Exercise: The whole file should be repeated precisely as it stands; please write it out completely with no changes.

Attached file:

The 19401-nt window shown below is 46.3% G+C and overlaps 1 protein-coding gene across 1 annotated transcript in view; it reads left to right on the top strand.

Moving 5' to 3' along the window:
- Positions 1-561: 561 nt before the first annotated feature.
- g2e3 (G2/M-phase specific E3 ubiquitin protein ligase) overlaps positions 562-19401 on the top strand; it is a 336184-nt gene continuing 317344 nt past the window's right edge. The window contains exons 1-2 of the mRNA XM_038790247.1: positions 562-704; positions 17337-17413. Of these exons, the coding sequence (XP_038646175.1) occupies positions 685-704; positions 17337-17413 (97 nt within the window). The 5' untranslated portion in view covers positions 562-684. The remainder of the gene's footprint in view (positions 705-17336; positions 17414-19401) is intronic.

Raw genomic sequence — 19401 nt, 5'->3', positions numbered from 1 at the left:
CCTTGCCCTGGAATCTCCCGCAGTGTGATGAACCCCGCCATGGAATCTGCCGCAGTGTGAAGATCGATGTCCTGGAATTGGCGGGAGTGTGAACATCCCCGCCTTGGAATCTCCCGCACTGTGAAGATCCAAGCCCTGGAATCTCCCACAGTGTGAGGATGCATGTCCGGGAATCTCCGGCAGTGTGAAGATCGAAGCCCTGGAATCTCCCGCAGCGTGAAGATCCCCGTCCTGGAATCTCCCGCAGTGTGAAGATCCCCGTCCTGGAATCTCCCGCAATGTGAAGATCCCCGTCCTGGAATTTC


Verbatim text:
The 19401-nt window shown below is 46.3% G+C and overlaps 1 protein-coding gene across 1 annotated transcript in view; it reads left to right on the top strand.

Moving 5' to 3' along the window:
- Positions 1-561: 561 nt before the first annotated feature.
- g2e3 (G2/M-phase specific E3 ubiquitin protein ligase) overlaps positions 562-19401 on the top strand; it is a 336184-nt gene continuing 317344 nt past the window's right edge. The window contains exons 1-2 of the mRNA XM_038790247.1: positions 562-704; positions 17337-17413. Of these exons, the coding sequence (XP_038646175.1) occupies positions 685-704; positions 17337-17413 (97 nt within the window). The 5' untranslated portion in view covers positions 562-684. The remainder of the gene's footprint in view (positions 705-17336; positions 17414-19401) is intronic.

Raw genomic sequence — 19401 nt, 5'->3', positions numbered from 1 at the left:
CCTTGCCCTGGAATCTCCCGCAGTGTGATGAACCCCGCCATGGAATCTGCCGCAGTGTGAAGATCGATGTCCTGGAATTGGCGGGAGTGTGAACATCCCCGCCTTGGAATCTCCCGCACTGTGAAGATCCAAGCCCTGGAATCTCCCACAGTGTGAGGATGCATGTCCGGGAATCTCCGGCAGTGTGAAGATCGAAGCCCTGGAATCTCCCGCAGCGTGAAGATCCCCGTCCTGGAATCTCCCGCAGTGTGAAGATCCCCGTCCTGGAATCTCCCGCAATGTGAAGATCCCCGTCCTGGAATTTC